Block on Trump's Asylum Ban Upheld by Supreme Court
Religious discrimination in hiring and employment, prohibited under Title VII of the Civil Rights Act, does not require actual knowledge of a victim's religious beliefs, the Supreme Court announced Monday. A discriminatory motive is enough, whether it's based on actual knowledge, suspicion or "merely a hunch."
Scalia, who authored the majority opinion in the 8-1 case, described it as a "really easy" verdict. The case comes after Abercrombie and Fitch, the retailer with the overpriced jeans and soft-core advertising, refused to hire Samantha Elauf because she wore a head scarf. It did not matter that Elauf hadn't announced her religion or asked for a religious accommodation -- the fact that the store's managers suspected that her headscarf was religious in nature and did not make accommodations was enough to violate the law.
Abercrombie's Inviolate Look Policy
When Elauf applied to work at an Abercrombie store, the chain employed a strict "Look Policy" (recently scrapped) which governed everything from hairstyles to nail polish. The Look Policy forbid caps and other head coverings. When Elauf, who wears a headscarf to comport with Muslim religious teachings, applied, managers refused to hire her because her headscarf violated the Look Policy.
Title VII of the Civil Rights Act prohibits employers from refusing to hire candidates because of their religious practice. After Elauf went to the EEOC, Abercrombie argued, and the Tenth Circuit agreed, that the company could not have engaged in prohibited religious discrimination since the hiring managers had no actual knowledge that Elauf's headscarf was religious garb. Under the Tenth's reading of the Civil Rights Act, an employee or prospective employee must first put an employer on notice about their religious practices before they can claim they were discriminated against.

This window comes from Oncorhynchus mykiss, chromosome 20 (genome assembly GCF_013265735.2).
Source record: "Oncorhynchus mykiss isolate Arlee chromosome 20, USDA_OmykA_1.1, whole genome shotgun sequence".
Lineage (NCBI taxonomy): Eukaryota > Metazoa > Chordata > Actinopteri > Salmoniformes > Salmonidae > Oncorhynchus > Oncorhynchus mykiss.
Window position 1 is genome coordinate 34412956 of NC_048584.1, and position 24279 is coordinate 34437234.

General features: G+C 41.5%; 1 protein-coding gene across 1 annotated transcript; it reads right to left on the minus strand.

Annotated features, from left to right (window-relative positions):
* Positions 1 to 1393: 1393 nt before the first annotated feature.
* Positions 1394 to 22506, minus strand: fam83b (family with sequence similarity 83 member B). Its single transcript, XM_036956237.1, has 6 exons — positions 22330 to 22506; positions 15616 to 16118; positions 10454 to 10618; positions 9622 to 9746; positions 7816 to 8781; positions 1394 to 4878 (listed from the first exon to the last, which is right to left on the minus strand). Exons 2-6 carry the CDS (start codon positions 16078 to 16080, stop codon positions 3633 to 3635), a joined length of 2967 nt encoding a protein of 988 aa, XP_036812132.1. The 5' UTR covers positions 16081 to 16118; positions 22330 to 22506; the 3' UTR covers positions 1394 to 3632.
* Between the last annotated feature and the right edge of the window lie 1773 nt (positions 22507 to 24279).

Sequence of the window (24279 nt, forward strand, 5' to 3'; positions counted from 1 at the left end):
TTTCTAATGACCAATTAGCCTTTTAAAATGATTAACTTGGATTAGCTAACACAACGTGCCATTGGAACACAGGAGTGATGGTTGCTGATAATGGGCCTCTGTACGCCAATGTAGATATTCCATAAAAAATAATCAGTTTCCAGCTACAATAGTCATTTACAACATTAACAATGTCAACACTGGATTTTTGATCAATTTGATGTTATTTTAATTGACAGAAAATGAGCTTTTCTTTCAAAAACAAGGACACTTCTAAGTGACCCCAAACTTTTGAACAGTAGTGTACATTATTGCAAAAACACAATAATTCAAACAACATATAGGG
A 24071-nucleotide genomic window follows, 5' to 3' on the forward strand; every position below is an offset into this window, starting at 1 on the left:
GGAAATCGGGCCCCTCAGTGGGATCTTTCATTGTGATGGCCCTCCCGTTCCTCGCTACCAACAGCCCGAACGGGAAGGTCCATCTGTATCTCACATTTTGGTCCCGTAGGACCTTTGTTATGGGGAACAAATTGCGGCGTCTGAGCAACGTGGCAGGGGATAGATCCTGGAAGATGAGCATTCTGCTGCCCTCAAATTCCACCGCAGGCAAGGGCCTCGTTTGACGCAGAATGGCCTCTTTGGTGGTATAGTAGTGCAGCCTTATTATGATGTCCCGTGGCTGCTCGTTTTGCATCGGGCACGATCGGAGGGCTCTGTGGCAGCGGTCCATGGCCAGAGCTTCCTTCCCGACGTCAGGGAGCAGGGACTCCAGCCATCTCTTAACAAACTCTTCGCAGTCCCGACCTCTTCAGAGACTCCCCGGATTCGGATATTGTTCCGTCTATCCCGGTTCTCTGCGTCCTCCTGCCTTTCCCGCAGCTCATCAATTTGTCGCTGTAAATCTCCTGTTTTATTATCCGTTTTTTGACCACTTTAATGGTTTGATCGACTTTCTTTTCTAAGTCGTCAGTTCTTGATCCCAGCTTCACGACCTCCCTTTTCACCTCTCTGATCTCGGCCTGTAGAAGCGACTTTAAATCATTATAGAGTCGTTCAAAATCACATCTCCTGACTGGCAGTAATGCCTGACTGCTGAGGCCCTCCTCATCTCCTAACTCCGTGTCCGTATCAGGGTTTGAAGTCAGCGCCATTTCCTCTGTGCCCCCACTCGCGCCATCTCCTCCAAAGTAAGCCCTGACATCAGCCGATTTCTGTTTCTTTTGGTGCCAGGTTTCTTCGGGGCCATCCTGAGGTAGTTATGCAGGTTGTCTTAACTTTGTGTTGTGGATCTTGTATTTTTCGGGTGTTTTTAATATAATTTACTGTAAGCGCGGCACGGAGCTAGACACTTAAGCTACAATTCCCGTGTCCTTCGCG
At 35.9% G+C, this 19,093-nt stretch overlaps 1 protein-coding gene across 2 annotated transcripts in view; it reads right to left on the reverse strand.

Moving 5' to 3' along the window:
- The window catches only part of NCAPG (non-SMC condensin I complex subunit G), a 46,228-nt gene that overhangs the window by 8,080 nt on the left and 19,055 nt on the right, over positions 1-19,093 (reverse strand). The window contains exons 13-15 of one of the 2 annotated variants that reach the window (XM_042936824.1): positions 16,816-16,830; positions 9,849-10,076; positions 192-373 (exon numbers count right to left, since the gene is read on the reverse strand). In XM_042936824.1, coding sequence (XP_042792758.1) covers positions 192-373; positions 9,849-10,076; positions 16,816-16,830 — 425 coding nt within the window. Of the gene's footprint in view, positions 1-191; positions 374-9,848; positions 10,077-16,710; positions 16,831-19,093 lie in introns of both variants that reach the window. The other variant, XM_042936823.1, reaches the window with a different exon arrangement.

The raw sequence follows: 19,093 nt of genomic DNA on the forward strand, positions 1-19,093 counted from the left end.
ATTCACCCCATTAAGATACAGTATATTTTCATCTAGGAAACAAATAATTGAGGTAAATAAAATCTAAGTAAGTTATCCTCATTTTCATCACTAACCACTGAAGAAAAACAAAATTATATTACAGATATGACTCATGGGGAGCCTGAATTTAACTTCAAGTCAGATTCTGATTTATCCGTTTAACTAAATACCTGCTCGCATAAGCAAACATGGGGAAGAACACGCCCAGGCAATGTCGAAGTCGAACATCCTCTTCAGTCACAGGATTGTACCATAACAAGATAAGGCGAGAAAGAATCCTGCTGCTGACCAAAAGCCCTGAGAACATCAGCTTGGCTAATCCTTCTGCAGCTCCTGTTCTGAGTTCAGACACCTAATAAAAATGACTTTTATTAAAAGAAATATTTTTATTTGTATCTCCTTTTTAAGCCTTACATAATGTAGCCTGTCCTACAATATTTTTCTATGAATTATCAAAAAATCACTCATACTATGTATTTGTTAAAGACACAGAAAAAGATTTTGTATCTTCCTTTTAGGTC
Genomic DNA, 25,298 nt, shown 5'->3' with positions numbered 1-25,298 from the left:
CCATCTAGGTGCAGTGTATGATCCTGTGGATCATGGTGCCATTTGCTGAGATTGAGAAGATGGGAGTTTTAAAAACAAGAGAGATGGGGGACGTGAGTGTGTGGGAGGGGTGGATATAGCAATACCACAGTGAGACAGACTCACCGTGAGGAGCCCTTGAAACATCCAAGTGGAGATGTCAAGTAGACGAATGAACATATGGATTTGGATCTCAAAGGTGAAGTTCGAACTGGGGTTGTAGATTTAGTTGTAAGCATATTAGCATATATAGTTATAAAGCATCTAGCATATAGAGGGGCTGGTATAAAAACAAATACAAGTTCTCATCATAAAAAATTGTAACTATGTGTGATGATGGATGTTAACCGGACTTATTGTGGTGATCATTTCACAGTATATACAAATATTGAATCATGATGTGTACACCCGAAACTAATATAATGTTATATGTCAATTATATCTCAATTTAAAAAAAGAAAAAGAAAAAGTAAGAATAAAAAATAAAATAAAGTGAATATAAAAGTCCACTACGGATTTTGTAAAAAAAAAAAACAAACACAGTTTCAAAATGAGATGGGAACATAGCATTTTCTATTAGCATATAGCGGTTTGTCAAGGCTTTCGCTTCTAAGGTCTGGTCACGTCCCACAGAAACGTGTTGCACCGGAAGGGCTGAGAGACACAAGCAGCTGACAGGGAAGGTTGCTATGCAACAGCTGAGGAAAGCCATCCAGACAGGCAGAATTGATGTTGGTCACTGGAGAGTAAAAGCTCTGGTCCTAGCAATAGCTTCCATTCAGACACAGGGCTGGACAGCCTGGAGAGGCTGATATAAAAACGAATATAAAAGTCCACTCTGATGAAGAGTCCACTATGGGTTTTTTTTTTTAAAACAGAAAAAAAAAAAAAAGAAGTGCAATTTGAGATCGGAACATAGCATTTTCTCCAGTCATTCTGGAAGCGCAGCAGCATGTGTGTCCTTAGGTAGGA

No Knowledge Requirement in Title VII
The Court disagreed, noting that the Civil Rights Act simply forbids discrimination "because of" an employee's religious practice. It imposes no requirement of actual knowledge. Thus, a failure to accommodate violates the Civil Rights Act even if an employer only suspects that an employee needs accommodations for religious reasons.
The case isn't exactly ground breaking, but it does remove one potential employer defense to discrimination claims. Employers can no longer say they just didn't know for sure what that headscarf, yarmulke, or Mark of the Beast meant when they failed to make religious accommodations.